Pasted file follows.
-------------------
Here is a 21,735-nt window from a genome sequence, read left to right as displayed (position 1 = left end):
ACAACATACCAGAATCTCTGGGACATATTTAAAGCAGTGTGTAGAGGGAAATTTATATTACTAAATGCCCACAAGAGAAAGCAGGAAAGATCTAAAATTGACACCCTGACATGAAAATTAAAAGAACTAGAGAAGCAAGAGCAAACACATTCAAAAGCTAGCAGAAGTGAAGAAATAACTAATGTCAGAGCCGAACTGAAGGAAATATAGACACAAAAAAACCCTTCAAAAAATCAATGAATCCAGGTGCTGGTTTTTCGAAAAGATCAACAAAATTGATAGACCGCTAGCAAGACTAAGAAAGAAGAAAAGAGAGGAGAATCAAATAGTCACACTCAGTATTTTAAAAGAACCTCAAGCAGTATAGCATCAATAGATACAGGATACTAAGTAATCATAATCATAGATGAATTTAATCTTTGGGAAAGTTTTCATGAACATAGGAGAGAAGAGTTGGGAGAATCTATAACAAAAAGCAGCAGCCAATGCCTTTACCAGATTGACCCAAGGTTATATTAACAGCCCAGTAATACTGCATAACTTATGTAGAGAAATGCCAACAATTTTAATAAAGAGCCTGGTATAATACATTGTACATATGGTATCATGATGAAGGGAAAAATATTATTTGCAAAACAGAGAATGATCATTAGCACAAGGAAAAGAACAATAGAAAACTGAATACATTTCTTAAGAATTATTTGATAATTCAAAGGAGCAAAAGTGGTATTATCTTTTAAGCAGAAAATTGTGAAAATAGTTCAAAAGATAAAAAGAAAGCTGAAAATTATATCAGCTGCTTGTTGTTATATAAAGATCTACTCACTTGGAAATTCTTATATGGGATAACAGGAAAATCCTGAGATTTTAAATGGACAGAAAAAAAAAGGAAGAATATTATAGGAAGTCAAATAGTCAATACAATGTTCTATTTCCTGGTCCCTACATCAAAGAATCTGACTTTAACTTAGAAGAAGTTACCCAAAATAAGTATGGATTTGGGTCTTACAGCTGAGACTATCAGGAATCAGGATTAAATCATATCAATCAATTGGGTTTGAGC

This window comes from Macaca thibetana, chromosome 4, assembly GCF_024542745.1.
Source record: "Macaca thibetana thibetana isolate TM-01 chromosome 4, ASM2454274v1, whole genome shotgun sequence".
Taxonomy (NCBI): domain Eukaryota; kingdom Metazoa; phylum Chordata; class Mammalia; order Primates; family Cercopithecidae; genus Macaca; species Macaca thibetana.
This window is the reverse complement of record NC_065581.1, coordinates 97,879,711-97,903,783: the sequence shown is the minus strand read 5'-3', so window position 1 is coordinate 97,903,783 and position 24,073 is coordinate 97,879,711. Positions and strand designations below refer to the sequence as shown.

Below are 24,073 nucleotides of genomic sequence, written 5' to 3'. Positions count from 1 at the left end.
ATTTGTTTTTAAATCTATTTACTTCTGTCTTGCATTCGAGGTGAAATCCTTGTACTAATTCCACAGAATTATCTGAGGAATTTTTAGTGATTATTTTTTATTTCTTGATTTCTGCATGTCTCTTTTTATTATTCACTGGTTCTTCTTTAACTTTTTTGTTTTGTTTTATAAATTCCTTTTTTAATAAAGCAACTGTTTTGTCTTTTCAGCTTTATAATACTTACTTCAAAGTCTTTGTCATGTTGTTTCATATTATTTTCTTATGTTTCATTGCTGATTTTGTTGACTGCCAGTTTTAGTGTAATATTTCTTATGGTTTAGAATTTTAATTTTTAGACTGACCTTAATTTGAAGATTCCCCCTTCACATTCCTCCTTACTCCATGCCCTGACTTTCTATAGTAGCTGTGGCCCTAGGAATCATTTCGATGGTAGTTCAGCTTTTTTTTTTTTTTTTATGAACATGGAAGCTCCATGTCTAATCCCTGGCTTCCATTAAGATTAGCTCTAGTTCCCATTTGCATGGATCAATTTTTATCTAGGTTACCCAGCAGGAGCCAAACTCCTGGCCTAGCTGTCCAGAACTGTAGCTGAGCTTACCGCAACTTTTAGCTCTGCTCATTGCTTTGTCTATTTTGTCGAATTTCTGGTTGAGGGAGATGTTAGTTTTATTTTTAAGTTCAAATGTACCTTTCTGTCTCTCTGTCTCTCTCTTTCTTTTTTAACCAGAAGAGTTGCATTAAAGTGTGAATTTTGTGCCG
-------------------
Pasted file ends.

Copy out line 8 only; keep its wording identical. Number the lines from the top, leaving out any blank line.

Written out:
ATTTGTTTTTAAATCTATTTACTTCTGTCTTGCATTCGAGGTGAAATCCTTGTACTAATTCCACAGAATTATCTGAGGAATTTTTAGTGATTATTTTTTATTTCTTGATTTCTGCATGTCTCTTTTTATTATTCACTGGTTCTTCTTTAACTTTTTTGTTTTGTTTTATAAATTCCTTTTTTAATAAAGCAACTGTTTTGTCTTTTCAGCTTTATAATACTTACTTCAAAGTCTTTGTCATGTTGTTTCATATTATTTTCTTATGTTTCATTGCTGATTTTGTTGACTGCCAGTTTTAGTGTAATATTTCTTATGGTTTAGAATTTTAATTTTTAGACTGACCTTAATTTGAAGATTCCCCCTTCACATTCCTCCTTACTCCATGCCCTGACTTTCTATAGTAGCTGTGGCCCTAGGAATCATTTCGATGGTAGTTCAGCTTTTTTTTTTTTTTTTATGAACATGGAAGCTCCATGTCTAATCCCTGGCTTCCATTAAGATTAGCTCTAGTTCCCATTTGCATGGATCAATTTTTATCTAGGTTACCCAGCAGGAGCCAAACTCCTGGCCTAGCTGTCCAGAACTGTAGCTGAGCTTACCGCAACTTTTAGCTCTGCTCATTGCTTTGTCTATTTTGTCGAATTTCTGGTTGAGGGAGATGTTAGTTTTATTTTTAAGTTCAAATGTACCTTTCTGTCTCTCTGTCTCTCTCTTTCTTTTTTAACCAGAAGAGTTGCATTAAAGTGTGAATTTTGTGCCG